Did you know that there are now more dangerously overweight than malnourished people in the world? With over one third of their population classified as obese, the United States is one of the countries most affected. It’s easy to jump to conclusions and dismiss the ‘obesity epidemic’ as a symptom of ever-growing laziness in the Western world. Instead, the tripling of the obesity rate in the U.S. over the last 50 years can mostly be attributed to obesogenic environments. You’re asking yourself what that is?
An obesogenic environment promotes obesity or encourages behaviors that promote excessive weight gain. Such an environment could manifest itself in ridiculously large buckets of popcorn and cups of soft drinks at a cinema. It can be recognized in the technology designed for capturing your attention and keeping you slumped over your screen for hours on end. It becomes apparent when taking your bike or walking is so dangerous that you would rather take your car to the supermarket down the street.
Adhering to the motto “get them early,” large fast-food companies play a major role in contributing to an obesogenic environment. For instance, Coca-Cola, Burger King, or Kentucky Fried Chicken often place ads for their products during children’s programs, thus targeting the most vulnerable group. Children and teenagers are exposed to more than 40,000 ads per year, many of which advertise fast food and soft drinks. As taste buds develop early on in life, the high-caloric, fatty, or sugary foods will forever influence a child’s taste, even later on as an adult. Of course, this is only one aspect to effect obesity, a condition that is also influenced by genetic and psychological psychological factors.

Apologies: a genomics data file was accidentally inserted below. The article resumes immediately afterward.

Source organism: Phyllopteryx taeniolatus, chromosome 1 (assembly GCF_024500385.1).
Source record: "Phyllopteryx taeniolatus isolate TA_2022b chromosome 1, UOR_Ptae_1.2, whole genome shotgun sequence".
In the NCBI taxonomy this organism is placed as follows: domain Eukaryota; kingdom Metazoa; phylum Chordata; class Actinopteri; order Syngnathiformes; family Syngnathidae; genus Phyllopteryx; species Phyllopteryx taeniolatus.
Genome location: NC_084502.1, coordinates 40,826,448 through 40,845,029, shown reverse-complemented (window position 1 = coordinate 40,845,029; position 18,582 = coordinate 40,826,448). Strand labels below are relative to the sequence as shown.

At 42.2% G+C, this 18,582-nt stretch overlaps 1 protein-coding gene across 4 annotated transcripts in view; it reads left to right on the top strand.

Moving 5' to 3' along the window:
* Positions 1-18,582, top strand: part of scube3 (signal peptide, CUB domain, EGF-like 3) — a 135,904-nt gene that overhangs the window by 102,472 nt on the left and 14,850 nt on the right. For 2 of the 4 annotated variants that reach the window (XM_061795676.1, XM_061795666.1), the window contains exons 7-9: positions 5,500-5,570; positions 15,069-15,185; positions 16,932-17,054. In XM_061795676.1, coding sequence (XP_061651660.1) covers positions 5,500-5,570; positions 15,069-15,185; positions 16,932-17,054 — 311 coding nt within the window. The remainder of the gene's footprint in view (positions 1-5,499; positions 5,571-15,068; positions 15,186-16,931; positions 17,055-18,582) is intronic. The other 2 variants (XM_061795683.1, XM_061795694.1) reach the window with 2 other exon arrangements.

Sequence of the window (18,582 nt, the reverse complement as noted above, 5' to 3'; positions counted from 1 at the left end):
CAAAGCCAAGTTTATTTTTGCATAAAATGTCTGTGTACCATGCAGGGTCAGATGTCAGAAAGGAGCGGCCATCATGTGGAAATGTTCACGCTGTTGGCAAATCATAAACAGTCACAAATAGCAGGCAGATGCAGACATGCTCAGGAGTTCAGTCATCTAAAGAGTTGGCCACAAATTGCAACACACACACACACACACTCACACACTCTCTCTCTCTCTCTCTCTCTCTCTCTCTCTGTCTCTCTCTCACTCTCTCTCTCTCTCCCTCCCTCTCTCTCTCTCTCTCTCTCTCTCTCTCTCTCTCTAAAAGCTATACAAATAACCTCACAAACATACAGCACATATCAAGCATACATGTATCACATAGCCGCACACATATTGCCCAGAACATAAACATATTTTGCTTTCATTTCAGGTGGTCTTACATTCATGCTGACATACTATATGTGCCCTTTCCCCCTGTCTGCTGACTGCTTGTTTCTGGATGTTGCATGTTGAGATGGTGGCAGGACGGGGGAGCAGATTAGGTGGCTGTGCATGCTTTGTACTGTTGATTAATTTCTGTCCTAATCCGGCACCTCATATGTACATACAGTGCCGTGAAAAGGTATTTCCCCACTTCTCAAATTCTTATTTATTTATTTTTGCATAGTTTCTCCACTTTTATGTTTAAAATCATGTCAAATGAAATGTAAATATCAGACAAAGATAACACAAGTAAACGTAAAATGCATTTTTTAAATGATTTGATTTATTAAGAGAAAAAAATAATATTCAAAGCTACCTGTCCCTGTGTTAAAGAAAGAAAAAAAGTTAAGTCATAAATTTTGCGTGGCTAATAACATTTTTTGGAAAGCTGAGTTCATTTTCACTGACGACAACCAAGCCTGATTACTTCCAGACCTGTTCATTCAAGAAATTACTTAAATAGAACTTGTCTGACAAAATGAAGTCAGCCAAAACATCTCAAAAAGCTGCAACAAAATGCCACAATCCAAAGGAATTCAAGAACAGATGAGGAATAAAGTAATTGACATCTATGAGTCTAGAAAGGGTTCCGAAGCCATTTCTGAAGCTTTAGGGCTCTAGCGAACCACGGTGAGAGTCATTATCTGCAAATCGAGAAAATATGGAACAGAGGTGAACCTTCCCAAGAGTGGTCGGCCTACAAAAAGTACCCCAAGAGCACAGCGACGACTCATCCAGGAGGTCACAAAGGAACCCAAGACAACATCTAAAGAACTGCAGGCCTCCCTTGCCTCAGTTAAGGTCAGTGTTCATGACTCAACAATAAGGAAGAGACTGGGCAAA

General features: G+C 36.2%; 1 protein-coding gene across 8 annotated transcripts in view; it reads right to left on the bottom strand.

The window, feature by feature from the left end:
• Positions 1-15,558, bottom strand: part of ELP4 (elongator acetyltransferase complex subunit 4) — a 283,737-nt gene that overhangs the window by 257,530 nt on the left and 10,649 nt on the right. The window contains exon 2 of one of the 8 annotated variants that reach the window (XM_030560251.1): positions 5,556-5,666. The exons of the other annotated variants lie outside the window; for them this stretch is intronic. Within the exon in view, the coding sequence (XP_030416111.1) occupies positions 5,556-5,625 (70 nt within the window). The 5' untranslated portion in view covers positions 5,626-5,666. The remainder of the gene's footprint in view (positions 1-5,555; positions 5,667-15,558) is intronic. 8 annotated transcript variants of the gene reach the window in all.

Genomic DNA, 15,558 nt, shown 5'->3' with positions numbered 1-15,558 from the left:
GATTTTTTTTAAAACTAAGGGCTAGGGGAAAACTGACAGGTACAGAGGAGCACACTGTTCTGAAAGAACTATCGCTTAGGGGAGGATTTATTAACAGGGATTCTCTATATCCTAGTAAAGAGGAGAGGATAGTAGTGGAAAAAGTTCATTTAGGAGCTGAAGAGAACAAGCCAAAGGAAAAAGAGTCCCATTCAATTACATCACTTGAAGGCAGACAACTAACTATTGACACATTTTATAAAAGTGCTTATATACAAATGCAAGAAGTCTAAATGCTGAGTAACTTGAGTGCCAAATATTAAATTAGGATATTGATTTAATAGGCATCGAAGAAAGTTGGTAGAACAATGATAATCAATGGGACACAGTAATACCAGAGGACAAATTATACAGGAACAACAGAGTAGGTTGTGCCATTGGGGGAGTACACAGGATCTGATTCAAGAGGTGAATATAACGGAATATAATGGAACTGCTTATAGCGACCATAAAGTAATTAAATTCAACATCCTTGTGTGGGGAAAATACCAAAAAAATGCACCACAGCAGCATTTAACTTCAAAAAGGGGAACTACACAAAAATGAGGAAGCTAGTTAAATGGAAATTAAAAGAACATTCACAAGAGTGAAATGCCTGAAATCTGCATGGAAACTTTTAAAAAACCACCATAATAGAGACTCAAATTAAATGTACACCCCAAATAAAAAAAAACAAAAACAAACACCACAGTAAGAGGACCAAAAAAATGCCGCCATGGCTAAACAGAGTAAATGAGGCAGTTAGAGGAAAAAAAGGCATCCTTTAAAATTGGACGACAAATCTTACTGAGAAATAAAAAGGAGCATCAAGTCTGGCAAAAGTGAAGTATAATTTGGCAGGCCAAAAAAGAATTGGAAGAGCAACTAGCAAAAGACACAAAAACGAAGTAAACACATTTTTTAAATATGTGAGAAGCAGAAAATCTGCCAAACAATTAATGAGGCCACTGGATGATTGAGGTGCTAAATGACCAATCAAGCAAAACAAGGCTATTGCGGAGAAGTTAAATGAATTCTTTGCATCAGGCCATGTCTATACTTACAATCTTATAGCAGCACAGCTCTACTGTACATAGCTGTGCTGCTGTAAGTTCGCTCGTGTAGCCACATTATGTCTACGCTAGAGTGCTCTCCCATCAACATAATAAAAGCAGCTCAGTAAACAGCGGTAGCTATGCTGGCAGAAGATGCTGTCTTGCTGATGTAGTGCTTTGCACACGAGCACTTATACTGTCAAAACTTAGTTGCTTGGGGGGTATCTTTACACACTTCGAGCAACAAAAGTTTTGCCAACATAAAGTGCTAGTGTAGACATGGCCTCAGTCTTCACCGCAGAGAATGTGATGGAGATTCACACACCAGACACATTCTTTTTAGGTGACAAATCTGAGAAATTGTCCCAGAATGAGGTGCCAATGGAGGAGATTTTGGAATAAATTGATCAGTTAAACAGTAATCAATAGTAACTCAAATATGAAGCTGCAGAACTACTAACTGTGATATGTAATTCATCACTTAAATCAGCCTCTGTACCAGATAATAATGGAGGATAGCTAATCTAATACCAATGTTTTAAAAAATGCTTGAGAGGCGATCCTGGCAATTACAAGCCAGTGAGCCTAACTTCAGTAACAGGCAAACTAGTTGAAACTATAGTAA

Once you are in this obesogenic environment – an environment that promotes excessive weight gain – the question suddenly arises, “How can anyone not become overweight?” When your environment constantly tells you to eat more, to drink more, and to move around less, it comes as no surprise that roughly 110 million people in the U.S. suffer from obesity. That an estimated 170–260 billion dollars of medical costs spent each year are related to obesity. That 10% of annual deaths can be attributed to obesity.
Obesity is not due to personal failure but an inevitable result of U.S. culture, a culture that is rapidly spreading to more and more countries all over the world. Recognizing in what ways a certain environment contributes to obesity is essential for designing a world that’s no longer obesogenic but instead promotes healthy diets and physical activity – a world that will help people escape the endless cycle of sit, drink, eat, repeat.
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